downthetubes is delighted to present both a video and text interview with comics collector Peter Hansen, whose extraordinary archive of British comic art, comics and comics ephemera is an incredible “Aladdin’s Cave”.
The Peter Hansen Collection has been amassed since Peter was a child in his home town of Byker in the North East and he has generously loaned artworks to exhibitions down the years, including the current Comics: Explore and Create Comic Art, from Seven Stories, the National Centre for Children’s Books, which is currently being hosted at the Coalbrookdale Gallery until 1st September 2019. (Read our news story here)
Art from his collection also featured in the upcoming Comic Creators, the Famous and the Forgotten exhibition at London’s Cartoon Museum, curated by Steve Marchant, which opens next month.
Peter Hansen is keen that his collection, considered by many, including leading academics to be of national cultural significance in Britain, be saved for the nation, in a space where the public are able to access and enjoy it.
Various attempts have been made to achieve this, with one ongoing, but if there are those out there interested in offering genuine support for a permanent archive, perhaps in Northern England, contact downthetubes and we will pass on appropriate enquires.
ABOUT THE COLLECTION
The Peter Hansen Collection offers a vital resource, especially given growing academic interest in comics research, which is focused on the socio-economic issues of the day, from the war years and their impacts, war series outside of the two world wars, the swinging sixties, anarchy of the late 1950s, love and romance, humour, adventures, exploration, space, history, anarchism, sport, and much more.
Peter’s collection also comprises an amazing range of comics related material, including girl’s and boy’s comics, teenage titles, and juvenile comics, annuals, flyers, original free gifts, advertising, toys and games related to the comics, original artwork, fanzines, memorabilia, artist’s archives, publishers archives as well as almost 900 bound volumes of British comics of which the majority belonged to the original publishers.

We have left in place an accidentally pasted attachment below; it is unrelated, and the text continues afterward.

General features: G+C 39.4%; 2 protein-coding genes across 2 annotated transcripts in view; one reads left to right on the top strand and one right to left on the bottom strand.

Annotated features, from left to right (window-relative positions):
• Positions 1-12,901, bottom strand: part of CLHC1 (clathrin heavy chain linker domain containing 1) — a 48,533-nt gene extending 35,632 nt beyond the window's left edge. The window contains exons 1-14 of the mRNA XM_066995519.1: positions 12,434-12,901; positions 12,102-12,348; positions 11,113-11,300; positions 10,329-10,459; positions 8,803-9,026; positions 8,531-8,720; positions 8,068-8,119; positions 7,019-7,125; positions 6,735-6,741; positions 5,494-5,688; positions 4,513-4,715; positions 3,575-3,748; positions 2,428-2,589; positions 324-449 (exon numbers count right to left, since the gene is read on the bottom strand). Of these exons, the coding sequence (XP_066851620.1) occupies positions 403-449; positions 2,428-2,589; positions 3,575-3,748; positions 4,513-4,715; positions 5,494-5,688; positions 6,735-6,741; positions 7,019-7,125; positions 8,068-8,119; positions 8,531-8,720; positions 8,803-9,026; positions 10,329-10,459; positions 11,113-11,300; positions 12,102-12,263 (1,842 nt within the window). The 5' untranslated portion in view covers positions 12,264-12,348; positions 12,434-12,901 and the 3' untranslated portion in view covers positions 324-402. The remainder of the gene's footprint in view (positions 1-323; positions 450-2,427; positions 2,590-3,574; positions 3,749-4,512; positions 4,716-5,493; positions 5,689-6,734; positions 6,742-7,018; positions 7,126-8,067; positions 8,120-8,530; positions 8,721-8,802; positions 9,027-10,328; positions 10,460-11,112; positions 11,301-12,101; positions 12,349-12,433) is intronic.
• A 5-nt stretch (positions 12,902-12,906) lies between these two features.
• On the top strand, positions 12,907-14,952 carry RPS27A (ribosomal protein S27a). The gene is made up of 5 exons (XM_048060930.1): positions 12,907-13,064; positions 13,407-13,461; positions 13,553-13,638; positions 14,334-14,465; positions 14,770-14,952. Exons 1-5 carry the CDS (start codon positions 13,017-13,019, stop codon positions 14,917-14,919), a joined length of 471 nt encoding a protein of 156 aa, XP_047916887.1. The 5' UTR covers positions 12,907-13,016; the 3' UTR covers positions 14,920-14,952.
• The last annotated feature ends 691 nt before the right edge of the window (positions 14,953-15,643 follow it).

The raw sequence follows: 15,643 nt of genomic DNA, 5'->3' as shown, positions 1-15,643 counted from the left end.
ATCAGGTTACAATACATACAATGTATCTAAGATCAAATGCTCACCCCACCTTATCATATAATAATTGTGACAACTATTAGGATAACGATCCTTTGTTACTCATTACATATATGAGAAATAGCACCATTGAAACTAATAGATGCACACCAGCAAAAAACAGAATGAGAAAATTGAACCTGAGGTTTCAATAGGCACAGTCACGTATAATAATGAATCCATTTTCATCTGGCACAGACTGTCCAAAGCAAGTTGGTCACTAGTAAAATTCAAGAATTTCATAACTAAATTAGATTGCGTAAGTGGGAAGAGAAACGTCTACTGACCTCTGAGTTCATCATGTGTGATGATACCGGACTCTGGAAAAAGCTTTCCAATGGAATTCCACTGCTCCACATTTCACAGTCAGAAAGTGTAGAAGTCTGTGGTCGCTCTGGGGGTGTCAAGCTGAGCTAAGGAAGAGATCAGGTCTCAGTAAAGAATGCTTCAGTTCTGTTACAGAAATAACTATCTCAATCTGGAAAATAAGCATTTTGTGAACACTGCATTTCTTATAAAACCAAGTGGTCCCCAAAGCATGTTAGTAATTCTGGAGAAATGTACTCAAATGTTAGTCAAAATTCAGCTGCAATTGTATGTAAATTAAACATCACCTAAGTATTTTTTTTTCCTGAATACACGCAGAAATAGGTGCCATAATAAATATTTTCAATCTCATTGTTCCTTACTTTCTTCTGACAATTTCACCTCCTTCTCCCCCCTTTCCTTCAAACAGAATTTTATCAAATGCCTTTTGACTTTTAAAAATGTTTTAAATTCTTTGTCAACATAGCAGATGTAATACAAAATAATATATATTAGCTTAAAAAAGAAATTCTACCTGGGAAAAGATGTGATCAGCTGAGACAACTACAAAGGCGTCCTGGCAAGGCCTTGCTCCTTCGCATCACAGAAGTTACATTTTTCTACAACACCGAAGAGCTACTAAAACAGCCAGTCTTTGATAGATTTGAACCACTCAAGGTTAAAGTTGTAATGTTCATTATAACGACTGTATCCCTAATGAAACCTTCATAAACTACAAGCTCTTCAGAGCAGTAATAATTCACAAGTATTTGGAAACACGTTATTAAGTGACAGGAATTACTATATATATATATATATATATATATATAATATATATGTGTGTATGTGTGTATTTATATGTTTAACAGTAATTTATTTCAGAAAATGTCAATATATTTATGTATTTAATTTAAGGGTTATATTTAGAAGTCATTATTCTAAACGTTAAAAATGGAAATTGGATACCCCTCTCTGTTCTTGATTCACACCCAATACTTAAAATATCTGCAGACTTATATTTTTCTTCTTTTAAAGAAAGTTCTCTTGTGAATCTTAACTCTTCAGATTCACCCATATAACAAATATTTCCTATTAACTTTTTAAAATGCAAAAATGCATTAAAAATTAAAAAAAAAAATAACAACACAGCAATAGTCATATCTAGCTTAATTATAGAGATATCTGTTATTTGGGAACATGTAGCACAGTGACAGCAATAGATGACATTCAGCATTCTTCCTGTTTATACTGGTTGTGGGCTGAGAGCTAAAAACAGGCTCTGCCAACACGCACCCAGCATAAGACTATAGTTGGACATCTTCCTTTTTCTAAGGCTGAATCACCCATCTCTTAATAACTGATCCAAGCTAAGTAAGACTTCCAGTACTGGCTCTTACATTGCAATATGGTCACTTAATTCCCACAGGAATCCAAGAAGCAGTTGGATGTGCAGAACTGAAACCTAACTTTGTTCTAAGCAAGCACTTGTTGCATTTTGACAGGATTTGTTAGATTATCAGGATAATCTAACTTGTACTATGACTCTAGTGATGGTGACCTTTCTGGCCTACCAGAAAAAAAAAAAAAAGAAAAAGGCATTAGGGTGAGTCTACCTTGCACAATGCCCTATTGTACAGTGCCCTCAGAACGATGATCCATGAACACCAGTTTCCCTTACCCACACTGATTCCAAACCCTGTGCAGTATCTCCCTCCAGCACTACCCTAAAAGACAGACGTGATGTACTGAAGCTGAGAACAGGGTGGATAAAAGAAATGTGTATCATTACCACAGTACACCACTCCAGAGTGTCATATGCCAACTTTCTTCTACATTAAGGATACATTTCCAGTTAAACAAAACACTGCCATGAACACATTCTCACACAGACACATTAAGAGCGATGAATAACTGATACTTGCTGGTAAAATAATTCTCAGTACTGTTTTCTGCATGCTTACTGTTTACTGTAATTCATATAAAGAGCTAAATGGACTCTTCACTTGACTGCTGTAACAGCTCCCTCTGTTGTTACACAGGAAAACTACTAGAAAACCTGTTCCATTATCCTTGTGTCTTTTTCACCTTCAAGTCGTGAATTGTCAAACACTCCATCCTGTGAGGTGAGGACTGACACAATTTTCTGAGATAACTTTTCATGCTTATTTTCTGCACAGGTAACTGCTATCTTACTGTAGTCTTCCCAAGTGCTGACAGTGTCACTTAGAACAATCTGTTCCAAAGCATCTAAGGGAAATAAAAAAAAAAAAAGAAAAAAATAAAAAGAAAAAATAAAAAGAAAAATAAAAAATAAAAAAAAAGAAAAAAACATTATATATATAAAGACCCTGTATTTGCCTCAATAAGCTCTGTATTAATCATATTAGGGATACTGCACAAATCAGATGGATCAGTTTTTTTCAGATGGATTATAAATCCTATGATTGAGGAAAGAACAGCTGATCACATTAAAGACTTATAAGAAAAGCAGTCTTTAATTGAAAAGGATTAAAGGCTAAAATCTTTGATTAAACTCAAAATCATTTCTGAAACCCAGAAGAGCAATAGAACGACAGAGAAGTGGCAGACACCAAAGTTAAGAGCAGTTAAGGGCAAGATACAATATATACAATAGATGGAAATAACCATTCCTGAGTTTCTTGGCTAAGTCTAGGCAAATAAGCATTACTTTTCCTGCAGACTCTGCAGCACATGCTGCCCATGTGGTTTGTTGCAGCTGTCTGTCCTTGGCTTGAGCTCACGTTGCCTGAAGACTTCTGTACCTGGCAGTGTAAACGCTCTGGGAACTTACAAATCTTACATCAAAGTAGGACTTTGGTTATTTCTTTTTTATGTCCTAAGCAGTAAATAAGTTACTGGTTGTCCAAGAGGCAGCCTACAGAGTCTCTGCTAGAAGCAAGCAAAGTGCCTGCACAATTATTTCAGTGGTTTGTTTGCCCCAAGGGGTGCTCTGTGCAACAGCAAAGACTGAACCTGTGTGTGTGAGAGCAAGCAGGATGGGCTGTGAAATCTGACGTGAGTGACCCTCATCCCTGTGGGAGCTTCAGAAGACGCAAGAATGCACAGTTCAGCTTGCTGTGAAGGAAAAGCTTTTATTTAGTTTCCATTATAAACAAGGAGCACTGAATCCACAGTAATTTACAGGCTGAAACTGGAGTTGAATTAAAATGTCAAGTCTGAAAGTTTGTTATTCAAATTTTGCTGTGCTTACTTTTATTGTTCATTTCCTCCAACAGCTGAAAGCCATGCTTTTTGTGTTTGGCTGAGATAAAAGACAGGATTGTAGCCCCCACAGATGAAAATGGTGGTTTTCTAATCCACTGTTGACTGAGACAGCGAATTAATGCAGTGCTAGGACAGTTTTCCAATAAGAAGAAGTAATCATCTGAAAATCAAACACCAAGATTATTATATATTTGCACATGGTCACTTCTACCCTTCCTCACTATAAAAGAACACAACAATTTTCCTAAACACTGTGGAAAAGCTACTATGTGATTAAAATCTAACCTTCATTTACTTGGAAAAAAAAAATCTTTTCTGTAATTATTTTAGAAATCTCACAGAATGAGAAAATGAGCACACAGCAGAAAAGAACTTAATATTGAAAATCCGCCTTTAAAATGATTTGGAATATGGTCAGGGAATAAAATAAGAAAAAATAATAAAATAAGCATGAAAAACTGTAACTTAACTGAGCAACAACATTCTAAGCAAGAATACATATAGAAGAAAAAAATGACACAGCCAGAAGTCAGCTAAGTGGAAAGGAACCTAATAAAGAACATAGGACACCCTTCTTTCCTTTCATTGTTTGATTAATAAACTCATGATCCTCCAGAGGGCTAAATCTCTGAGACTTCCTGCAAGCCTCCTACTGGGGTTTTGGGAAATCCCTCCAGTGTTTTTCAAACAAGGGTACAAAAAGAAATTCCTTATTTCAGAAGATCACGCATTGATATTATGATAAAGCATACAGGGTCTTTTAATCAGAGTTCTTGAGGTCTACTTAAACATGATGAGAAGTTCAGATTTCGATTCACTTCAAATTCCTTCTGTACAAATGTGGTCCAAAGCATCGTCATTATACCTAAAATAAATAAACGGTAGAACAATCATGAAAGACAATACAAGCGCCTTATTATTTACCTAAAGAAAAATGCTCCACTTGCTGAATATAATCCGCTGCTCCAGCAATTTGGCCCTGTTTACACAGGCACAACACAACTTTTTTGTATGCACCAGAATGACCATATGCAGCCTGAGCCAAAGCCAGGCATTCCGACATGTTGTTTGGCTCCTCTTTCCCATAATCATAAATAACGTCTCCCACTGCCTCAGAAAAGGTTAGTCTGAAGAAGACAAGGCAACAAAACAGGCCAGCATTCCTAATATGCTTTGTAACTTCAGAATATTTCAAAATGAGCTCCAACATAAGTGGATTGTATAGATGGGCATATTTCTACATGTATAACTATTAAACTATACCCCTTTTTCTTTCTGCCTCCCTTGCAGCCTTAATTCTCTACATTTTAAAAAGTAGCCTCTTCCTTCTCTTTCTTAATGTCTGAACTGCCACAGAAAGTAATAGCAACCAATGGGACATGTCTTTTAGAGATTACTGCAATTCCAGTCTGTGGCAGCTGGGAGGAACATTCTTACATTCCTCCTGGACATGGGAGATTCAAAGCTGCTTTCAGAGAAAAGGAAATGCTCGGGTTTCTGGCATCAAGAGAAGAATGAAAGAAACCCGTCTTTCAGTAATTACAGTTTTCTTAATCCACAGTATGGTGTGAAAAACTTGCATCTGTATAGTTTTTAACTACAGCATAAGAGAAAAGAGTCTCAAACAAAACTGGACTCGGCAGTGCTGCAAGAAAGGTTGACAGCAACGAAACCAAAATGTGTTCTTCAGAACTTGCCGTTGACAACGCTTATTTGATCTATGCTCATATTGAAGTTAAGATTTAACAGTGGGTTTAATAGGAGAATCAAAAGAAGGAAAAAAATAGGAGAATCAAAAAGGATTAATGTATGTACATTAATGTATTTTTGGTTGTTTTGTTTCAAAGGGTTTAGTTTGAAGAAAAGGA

The number of comics totals over 40,000 and there are 20,000 pieces of original artwork. Most of the collection spans what is considered by many to be the Golden Age of British comics, dating from 1950-1975, though there is also material spanning from 1852-2008.
The collection also contains the first edition of every major comic during the during the focused time period and others outside of that period.
More significantly, perhaps, regarding the history and study of comics as a medium, Peter also has material from the publishers relating to sales, plans for new comics and correspondence with artists and writers.
Importantly, for those seeking to document the often largely uncredited comic creators of the past, he also has a dozen volumes of the publishers pay books from A-Z detailing listing who did what, when and how much they were paid. In particular of interest is the writers who were totally anonymous in the comics for the most part.
COMICS AND OTHER MEDIA
Throughout the 20th century, famous movie stars of the big screen and latterly the TV were portrayed in the comics. From Charlie Chaplin, Laurel and Hardy, Norman Wisdom, Charlie Drake, Bruce Forsyth to the pop groups of the early from the 1950’s to the 2000’s, or Doctor Who, Thunderbirds, The Six Million Dollar Man, On the Buses and many more until the comics began to give way to the digital age. Quite often, the strips in the comics moved from a media platform into the comics such as Stingray, Jackanory, Bill and Ben, Star Trek, Lady Penelope, The Saint, and a plethora of others. In doing so, they found the most lucrative platform possible for advertising merchandise from the TV shows. As such, the collection reflects this connection also with toys, games, outfits and more.
I sincerely believe Peter’s incredible collection to be the most comprehensive and complete assemblage of British comic publications and memorabilia ever assembled.
COMICS AS SOCIAL HISTORY